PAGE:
Installing a new bathtub can be a complicated affair. Even without all the piping, you need to make sure your bathtub is following your state’s local building codes. This can easily become a complex issue. Do bathtubs need to have a vent in order to be compliant though?
All bathtubs need to have vents in order to operate properly. Bathtubs that do not have vents could release strong smelling and potentially dangerous fumes. Bathtubs without vents also drain slowly and may make bubbling or gurgling noises.
Clearly, a bathtub vent is crucial to a properly functioning drainage system and can’t be skipped over. They don’t need to be a cause for stress, though.
It’s not as complex as you might think, and it’s very possible to learn about installing vents, P-traps, tub overflows, and how these fixtures affect your bathtub.
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Here’s a Quick Pro Tip!
Bathtubs and other bathroom amenities do require a vent, but all regulated bathtubs will have one installed. If you’re having plumbing issues and you’re not sure if it’s the vent, chances are it’s a clogging issue instead!
Here are some great options for getting your bathtub drain back in working order:
1. Drain Cleaner Sticks – It may be gross, but it’ll get the job done easily!
2. Electric Drain Cleaner – For really, really bad clogs.
3. Green Gobbler Drain Clog Remover – For anyone who doesn’t want to get their hands dirty.
What Bathtub Vents Are And How They Help
It’s one thing to know that bathtub vents are important. It’s a completely different thing to understand what bathtub vents are and what they can do for your bathtub drainage.
These fixtures are key to installing a tub, so how do they work?
What Is a Bathtub Vent?
A bathtub vent is a type of pipe attached to the main drain line. It is generally positioned vertically and allows toxic gases to escape, which helps keep proper pressure within the pipe system. Some bathtub vents (known as wet vents) combine water transportation and gas venting.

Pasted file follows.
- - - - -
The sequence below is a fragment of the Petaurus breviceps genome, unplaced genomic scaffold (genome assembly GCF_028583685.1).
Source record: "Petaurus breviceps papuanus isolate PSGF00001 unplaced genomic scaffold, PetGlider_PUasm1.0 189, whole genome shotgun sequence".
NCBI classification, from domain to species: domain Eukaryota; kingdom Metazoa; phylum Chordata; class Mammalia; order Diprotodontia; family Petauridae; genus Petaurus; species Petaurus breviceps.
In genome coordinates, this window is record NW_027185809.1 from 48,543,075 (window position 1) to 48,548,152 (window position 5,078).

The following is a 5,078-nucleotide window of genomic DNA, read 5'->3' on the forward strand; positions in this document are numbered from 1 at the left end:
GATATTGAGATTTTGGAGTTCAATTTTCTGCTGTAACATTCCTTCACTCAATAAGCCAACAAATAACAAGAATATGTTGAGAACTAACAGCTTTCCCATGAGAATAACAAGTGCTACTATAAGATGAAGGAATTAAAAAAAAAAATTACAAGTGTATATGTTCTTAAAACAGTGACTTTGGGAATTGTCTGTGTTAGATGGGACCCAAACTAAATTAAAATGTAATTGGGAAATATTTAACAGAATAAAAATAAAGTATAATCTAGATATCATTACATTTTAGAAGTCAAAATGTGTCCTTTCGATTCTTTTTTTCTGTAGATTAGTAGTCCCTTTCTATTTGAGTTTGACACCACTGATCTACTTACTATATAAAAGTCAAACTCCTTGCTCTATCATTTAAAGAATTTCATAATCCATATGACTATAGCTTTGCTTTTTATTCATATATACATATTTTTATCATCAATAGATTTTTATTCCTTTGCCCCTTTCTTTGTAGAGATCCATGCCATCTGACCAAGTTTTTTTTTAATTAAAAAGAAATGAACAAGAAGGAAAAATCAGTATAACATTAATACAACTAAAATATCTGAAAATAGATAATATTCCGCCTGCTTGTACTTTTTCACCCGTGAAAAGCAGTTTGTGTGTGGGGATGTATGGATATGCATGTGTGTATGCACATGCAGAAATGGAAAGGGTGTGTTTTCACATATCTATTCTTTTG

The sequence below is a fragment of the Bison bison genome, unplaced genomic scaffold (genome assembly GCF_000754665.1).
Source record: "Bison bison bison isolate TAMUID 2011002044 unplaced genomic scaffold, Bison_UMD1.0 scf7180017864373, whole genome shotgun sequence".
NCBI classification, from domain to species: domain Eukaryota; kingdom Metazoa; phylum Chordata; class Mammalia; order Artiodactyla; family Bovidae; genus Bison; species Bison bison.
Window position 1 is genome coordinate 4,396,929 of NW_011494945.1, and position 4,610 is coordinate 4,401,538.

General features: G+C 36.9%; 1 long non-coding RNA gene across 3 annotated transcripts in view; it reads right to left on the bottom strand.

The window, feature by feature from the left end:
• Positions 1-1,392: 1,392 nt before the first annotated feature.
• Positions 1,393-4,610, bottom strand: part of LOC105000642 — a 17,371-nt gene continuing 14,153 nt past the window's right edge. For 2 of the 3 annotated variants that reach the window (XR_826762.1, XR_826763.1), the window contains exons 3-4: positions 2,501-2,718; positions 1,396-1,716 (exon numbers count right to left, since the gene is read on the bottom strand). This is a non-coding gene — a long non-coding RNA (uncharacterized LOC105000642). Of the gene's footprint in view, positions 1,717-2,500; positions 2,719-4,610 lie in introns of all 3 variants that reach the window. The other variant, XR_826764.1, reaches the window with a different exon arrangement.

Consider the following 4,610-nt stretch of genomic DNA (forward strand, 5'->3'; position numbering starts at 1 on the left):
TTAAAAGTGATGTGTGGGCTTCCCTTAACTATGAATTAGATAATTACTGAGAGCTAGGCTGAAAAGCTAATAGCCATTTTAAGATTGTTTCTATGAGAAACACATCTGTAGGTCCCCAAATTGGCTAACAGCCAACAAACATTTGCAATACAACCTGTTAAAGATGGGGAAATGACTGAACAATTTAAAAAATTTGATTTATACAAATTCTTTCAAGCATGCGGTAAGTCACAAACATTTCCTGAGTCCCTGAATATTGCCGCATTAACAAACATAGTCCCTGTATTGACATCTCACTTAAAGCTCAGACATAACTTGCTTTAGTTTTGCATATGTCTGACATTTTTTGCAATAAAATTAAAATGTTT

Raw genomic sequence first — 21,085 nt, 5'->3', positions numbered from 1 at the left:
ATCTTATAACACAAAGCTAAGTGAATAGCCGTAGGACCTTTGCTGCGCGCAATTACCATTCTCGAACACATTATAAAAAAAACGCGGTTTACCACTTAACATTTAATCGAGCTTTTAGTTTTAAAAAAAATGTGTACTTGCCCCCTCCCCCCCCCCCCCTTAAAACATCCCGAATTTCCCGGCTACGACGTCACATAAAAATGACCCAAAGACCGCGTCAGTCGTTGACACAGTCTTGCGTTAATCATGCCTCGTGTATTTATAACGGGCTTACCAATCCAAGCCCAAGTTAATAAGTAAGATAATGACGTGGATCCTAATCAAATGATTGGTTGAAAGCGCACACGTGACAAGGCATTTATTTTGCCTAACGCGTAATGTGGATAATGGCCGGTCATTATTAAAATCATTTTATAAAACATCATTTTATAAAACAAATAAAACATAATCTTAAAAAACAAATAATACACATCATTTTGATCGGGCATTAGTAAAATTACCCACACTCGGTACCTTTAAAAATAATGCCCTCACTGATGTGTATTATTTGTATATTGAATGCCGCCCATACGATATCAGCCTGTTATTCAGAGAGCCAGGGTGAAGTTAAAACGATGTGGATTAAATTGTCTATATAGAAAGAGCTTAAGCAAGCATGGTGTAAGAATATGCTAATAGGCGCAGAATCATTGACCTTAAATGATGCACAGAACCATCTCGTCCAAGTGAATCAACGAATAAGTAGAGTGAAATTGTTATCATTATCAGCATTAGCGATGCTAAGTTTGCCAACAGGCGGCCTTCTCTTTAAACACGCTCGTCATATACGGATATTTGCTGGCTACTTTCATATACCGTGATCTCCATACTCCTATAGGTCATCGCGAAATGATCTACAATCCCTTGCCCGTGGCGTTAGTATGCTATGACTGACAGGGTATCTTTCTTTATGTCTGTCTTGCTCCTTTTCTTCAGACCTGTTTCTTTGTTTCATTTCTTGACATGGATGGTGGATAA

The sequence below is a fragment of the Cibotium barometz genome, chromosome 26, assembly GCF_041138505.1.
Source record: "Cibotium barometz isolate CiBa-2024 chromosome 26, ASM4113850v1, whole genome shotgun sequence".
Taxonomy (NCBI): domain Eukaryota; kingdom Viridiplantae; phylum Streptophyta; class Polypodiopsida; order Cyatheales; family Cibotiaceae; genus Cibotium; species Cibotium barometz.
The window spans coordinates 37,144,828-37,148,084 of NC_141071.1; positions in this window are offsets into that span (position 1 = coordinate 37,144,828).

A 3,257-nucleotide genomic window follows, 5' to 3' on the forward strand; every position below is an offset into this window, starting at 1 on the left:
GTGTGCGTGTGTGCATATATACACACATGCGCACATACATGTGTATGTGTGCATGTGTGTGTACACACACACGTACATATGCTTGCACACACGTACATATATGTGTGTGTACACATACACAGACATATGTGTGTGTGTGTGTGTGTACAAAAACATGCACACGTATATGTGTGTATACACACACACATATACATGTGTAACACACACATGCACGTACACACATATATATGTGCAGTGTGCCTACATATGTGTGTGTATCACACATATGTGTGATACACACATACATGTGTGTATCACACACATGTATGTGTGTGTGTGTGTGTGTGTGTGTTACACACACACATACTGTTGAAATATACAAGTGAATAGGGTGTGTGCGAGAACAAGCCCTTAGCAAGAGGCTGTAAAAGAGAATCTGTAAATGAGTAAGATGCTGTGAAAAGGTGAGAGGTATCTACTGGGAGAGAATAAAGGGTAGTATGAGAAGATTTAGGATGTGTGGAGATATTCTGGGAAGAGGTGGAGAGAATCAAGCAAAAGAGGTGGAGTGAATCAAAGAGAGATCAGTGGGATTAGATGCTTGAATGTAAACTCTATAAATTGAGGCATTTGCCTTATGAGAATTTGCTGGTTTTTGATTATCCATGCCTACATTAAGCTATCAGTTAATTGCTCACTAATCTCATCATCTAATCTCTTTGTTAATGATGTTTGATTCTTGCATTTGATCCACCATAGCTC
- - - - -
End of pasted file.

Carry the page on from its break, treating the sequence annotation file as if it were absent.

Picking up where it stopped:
The majority of homes in the US will have vent systems set up for every bathroom fixture, not just the bathtub.
This is because there are building codes that require bathroom fixtures to have vents.
Bathtub vents aren’t optional for a functional, efficient, and safe tub. Without a vent, the toxic gases can build up within the pipes and escape into the surrounding air.
Why Does a Bathtub Need a Vent?
Bathtub vents are needed because they are used to prevent sewage gas buildup and to maintain the correct pressure in the drainage pipes. Tubs, as well as other fixtures attached to the sewage system, need vents to avoid issues with clogging, toxic fumes, and inefficient draining.
It’s obviously not a great idea to skip out on a bathtub vent for safety reasons, but it’s also against code in many states in the US.
For those bathroom DIYers out there, don’t skip out on vents just because you think you can deal with not having them.
If you don’t want to fit an extra pipeline, you can try looking into wet venting. Wet venting will let one pipe transfer water and vent at the same time.
What Is a P-Trap?
A P-trap is a kind of pipe shape that works to block out sewage gases by holding water. It also stops water from siphoning out of the sewage trap. It’s called a P-trap because of its shape, which is reminiscent of the letter P.
The shape of the P-trap is actually what lets it function, hence why it’s named after the shape. A P-trap is laid out with a divot making a “P” shape facing downwards.
This small divot is where the gas-blocking water is held.
P-traps work in tandem with vents to keep sewage gases from doing any harm, and vents are always placed near the P-trap.
Blocked gases can then escape through the vent without escaping into your home!
Does a Shower Tub Need a Vent?
Every bathroom fixture needs a vent if it is connected to the sewage lines, including shower tubs. Vents keep the drainage system working properly without releasing bad odors or making gurgling noises. They also help with efficient draining and maintaining pressure in the pipes.
The “bad odor” that a shower tub would release if it doesn’t have a vent is actually sewage gas. Since sewage gas can contain methane and other harmful elements, it’s dangerous to not have a vent in a shower tub.
Essentially, you need to have a vent if the fixture is connected to sewage in some way. Otherwise, you’re exposing yourself to, well, sewage!
You might also enjoy our post on If Bathroom Sinks Need a Vent
Does a Tub Overflow Act As a Vent?
A tub overflow can’t act as a vent since it serves a completely different purpose. A tub overflow holds excess water before it spills out. Alternatively, a vent prevents sewage gas from escaping into your home with the help of a P-trap.
To remember the difference, look at the names. A tub overflow prevents an overflow of water by holding the excess.
A vent literally vents sewage gas from the drainage system. It’s important to have both installed so that you have all of your bases covered.